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Gypsy Moths

European Gypsy Moths (Lymantria dispar dispar)

Gypsy Moth
 
Gypsy Moth
 

Current status

An invasive forest defoliating insect found in Ontario that is now naturalized. Recent observations and surveys in the Ottawa area indicate its populations are increasing. The City of Ottawa is carefully monitoring the situation but does expect some defoliation to occur within the outbreak areas. The outbreak is expected to last two to three years.

Characteristics and Life Cycle

The European Gypsy moth is an invasive insect native to Europe. It is currently established in much of eastern Canada. The caterpillar stage of this insect feeds on the leaves and foliage of a large number of hardwood and softwood trees and can feed on over 300 plant species including landscape and garden plants.

Oak (Quercus) is the preferred species of the Gypsy moth with other hosts ranging from birch (Betula) and aspen (Populus), to various hardwoods such as sugar maple (Acer saccharum), American beech (Fagus grandifolia) and softwoods such as eastern white pine (Pinus strobus) and Colorado blue spruce (Picea pungens).

The Gypsy moth:

  • Overwinters in the egg stage often on the bark of trees.
  • In spring, eggs hatch and larvae ascend the trees to feed on the new foliage.
  • Feeding occurs during the day, but as the caterpillars mature feeding occurs mainly at night — often this can delay the detection of infestations.
  • Mature larvae are 50 mm long, dark coloured, hairy, with a double row of five pairs blue spots, followed by a double row of six pairs red spots, down the back.
  • Feeding is completed in July-August.
  • Male moths are light brown and slender-bodied, while females are white and heavy-bodied.

Gypsy Moth Life Cycle

Tree impacts (signs/symptoms)

  • Gypsy moth outbreaks can occur every seven to ten years.
  • Larvae chew holes in leaves or devour entire leaves.
  • In late July, spongy egg masses can be observed on the trunks and branches of infected trees and on items such as outdoor equipment, trailers and vehicles.
  • During severe outbreaks, trees and shrubs are completely defoliated over large areas; despite the trees’ ability to produce a new crop of leaves over the summer, the damage causes significant growth loss.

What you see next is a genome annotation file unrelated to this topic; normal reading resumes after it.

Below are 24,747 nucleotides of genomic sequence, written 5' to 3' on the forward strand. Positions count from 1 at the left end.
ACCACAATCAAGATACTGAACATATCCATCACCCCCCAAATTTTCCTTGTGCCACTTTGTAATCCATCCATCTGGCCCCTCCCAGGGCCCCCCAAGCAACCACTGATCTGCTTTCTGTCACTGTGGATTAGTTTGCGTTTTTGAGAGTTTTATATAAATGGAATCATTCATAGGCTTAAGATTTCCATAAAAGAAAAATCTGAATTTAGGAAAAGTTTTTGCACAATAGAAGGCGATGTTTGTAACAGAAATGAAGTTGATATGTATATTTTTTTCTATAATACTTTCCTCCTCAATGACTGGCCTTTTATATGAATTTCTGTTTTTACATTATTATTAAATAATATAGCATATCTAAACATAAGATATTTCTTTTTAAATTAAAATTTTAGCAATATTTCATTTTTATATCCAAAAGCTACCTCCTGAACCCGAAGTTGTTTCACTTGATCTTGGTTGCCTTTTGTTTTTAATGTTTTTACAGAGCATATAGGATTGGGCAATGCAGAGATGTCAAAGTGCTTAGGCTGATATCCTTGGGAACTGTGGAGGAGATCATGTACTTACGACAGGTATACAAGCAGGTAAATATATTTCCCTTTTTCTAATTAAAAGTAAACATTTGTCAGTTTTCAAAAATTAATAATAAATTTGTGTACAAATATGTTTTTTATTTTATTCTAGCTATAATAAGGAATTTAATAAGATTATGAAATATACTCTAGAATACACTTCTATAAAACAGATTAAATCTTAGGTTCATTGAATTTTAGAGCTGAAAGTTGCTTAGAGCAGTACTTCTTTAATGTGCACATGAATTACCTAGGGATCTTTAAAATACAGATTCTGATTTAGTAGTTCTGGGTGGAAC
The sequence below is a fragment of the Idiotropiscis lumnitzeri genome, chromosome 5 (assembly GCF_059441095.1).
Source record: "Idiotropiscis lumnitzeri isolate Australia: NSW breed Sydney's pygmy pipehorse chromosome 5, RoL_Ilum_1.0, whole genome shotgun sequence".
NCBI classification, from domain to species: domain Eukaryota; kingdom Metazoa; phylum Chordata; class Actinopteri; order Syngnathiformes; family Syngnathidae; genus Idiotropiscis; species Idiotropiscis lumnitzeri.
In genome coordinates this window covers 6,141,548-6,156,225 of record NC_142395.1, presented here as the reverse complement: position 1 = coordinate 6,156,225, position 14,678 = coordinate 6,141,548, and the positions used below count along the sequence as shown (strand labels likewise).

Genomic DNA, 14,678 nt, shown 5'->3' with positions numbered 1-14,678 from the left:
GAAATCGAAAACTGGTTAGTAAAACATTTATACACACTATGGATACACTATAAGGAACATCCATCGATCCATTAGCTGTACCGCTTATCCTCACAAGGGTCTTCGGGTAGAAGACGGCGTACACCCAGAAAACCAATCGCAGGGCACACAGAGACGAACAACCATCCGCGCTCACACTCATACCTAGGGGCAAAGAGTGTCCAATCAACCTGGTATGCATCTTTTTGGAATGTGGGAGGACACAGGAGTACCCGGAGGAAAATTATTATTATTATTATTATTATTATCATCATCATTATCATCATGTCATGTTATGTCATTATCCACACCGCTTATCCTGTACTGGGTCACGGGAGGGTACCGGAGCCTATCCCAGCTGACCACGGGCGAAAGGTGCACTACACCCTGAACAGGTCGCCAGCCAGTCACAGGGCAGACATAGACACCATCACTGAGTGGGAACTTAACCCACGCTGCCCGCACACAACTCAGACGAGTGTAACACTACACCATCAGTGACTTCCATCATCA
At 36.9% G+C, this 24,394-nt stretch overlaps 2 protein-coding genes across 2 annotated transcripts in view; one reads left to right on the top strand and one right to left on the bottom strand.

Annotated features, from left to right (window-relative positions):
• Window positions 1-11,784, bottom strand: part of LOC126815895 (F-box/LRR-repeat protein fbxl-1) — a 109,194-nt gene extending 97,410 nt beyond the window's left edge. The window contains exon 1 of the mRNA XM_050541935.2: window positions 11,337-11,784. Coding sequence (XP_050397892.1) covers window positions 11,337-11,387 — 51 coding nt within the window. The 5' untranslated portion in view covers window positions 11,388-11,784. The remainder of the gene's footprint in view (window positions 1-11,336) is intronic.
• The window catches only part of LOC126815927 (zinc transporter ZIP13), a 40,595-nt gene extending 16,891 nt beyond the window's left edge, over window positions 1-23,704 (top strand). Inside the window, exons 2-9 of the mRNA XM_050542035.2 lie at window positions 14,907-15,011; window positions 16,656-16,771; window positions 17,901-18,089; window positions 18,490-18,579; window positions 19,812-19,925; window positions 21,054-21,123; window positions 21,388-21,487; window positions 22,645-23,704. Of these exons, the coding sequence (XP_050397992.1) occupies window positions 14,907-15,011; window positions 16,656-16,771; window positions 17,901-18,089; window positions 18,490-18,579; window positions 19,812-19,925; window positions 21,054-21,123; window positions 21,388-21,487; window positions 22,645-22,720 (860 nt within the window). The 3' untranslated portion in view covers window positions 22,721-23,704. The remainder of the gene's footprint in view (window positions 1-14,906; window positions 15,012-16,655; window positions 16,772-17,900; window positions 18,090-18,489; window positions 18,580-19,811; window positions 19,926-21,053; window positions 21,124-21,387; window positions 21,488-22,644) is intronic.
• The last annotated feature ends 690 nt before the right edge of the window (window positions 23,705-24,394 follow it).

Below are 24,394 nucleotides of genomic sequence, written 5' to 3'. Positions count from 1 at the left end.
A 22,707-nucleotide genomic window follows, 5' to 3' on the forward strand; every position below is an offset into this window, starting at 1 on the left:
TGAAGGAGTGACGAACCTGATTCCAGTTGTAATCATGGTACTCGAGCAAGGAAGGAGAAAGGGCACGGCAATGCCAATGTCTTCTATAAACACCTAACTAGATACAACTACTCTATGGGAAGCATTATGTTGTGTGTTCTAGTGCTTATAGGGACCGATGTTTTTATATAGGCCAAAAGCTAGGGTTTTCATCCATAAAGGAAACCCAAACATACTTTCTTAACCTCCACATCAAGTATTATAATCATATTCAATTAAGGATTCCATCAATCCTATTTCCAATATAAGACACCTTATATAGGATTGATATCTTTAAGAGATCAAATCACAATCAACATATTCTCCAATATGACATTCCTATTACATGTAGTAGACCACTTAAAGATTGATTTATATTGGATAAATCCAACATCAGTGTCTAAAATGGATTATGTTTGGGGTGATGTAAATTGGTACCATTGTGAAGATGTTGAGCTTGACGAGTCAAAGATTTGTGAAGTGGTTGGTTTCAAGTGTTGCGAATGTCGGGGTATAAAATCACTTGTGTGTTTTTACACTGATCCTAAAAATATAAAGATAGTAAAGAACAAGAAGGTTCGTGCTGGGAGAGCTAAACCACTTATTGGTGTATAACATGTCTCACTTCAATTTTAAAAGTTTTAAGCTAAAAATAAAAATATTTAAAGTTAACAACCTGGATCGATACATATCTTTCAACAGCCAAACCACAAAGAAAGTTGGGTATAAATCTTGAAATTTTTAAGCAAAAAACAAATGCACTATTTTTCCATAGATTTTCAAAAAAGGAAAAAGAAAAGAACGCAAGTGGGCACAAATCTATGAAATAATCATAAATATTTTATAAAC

• Understory shrubs and plants may also be affected.

Egg masses on a maple tree

What is the City doing about it?

The City of Ottawa is conducting Gypsy moth surveys which started in February 2021 throughout the urban and rural area to determine the extent of the outbreak. We have communicated with other partners such as the Ontario Ministry of Natural Resources and Forestry and they report to be monitoring the issue with increased populations of this insect in other areas of the province. City staff continue to monitor this issue and will communicate to residents about gypsy moth status in Ottawa and about best practices for residents to consider for control.

What might residents notice?

Residents may see large groups of caterpillars on tree trunks and branches and some loss of leaves (defoliation) on trees this spring as a result of this insect. Healthy trees are able to sustain loss of leaves and some trees will produce a second flush of leaves in the same season following leaf loss. It is only repeated years of caterpillar feeding that cause concern with tree health.

What residents can do?

On their properties, residents can consider the following to reduce tree damage:

  • During spring and summer, inspect outdoor equipment, trailers, vehicles and firewood on a regular basis for egg masses and caterpillars.
  • In spring, remove egg masses or larvae by scraping. Then destroy them immediately by crushing the eggs or by submerging the eggs into a bucket filled with water and household bleach or soap for at least two days. After two days, discard the solution and egg mixture.
  • Between May and early June, Btk (Bacillus thuringiensis kurstaki) can be purchased at a local hardware store and applied. Always consult with knowledgeable professionals about pesticide use.
  • In June and July, burlap can be attached to the trunk of trees using a string in a band around the trunk and folded in half. Often caterpillars will congregate in the burlap and this can be disposed of daily in compost etc. Caution: the caterpillars have long hairs that can cause skin irritation, so it is recommended to wear gloves.

Burlap your tree

For quick tips for insect removal or more information about this insect and where the above information was obtained, please visit the following links: